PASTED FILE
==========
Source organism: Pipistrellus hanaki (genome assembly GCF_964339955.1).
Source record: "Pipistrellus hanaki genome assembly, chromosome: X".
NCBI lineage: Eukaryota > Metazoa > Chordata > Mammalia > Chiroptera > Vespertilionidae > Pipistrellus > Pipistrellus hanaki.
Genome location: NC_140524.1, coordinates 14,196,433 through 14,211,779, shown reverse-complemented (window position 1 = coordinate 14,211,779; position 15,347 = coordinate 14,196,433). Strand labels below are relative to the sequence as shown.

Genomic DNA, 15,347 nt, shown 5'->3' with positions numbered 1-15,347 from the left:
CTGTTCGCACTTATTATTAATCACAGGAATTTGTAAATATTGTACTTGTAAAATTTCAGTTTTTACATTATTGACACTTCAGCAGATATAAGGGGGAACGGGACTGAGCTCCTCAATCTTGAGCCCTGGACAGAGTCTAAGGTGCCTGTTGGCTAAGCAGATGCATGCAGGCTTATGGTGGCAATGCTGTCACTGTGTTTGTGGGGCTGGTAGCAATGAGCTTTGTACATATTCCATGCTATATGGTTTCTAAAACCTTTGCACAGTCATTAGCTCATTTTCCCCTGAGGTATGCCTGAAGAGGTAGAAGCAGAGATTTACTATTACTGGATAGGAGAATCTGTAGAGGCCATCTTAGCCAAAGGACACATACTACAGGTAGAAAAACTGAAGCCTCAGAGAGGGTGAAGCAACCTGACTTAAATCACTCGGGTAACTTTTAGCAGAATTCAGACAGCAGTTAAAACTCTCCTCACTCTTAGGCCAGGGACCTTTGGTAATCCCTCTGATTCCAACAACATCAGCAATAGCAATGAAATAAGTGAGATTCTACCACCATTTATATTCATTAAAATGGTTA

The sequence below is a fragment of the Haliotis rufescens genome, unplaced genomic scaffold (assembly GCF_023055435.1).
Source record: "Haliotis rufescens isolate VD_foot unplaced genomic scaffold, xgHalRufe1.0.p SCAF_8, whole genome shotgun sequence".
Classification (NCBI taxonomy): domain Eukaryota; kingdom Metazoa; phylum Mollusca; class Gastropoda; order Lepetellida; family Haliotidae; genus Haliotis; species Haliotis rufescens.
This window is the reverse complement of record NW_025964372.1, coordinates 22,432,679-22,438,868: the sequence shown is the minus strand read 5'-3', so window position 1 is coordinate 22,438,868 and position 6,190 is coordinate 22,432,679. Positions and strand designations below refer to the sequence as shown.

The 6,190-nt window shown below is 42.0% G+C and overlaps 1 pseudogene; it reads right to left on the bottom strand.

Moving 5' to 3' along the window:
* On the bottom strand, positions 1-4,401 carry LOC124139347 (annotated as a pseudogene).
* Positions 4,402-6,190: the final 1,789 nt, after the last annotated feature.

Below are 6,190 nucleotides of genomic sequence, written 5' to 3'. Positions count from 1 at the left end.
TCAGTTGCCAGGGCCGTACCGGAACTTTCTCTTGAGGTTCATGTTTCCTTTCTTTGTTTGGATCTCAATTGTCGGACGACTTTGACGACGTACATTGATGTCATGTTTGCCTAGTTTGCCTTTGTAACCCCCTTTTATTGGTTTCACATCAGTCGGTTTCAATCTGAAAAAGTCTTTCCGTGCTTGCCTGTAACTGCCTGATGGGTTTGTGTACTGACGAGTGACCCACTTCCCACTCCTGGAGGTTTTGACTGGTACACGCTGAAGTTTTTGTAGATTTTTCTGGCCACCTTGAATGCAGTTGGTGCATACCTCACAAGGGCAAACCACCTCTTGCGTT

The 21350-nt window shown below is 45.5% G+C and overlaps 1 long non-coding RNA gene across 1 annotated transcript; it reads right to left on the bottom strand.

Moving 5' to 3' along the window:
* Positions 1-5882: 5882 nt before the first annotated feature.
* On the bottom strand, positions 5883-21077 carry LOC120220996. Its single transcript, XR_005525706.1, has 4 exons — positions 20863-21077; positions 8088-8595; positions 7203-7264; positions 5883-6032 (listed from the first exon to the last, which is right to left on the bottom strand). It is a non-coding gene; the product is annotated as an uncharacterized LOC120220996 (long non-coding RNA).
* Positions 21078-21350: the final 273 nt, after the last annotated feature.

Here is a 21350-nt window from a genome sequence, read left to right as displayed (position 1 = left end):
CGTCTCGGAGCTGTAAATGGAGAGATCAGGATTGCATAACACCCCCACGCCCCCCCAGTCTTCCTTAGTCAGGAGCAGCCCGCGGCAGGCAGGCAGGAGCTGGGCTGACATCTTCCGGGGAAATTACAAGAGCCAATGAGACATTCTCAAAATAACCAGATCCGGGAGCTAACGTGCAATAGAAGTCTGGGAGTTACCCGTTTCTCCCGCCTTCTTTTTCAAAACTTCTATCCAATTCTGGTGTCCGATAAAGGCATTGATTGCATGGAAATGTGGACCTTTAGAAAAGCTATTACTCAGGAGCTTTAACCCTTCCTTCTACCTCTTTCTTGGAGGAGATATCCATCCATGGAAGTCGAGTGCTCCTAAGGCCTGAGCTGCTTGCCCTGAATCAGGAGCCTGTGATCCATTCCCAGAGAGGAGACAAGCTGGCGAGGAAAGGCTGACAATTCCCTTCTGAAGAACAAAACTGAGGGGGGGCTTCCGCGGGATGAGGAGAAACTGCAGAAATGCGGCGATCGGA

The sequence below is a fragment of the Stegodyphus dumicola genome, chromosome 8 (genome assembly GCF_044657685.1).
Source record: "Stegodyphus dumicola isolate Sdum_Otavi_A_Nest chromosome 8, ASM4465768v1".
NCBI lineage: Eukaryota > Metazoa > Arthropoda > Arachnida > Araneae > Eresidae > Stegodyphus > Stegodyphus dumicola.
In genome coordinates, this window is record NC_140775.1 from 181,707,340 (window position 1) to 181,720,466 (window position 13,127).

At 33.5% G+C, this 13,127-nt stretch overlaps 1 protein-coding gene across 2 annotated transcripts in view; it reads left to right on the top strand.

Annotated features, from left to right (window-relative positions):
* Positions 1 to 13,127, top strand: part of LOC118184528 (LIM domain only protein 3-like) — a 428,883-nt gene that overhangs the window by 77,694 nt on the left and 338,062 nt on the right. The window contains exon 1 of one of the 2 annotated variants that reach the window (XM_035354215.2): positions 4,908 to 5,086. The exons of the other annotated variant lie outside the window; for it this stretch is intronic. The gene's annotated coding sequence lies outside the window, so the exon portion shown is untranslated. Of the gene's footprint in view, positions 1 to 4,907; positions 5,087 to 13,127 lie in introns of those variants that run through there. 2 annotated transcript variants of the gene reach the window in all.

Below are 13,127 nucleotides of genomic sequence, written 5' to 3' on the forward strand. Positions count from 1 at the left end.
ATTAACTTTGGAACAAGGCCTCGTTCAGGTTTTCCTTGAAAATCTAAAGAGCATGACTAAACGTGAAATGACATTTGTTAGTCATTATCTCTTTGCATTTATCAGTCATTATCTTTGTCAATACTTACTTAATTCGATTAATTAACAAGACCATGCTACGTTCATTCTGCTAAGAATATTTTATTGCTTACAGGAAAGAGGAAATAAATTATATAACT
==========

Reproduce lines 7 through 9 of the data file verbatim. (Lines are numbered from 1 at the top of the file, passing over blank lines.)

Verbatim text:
The sequence below is a fragment of the Haliotis rufescens genome, unplaced genomic scaffold (assembly GCF_023055435.1).
Source record: "Haliotis rufescens isolate VD_foot unplaced genomic scaffold, xgHalRufe1.0.p SCAF_8, whole genome shotgun sequence".
Classification (NCBI taxonomy): domain Eukaryota; kingdom Metazoa; phylum Mollusca; class Gastropoda; order Lepetellida; family Haliotidae; genus Haliotis; species Haliotis rufescens.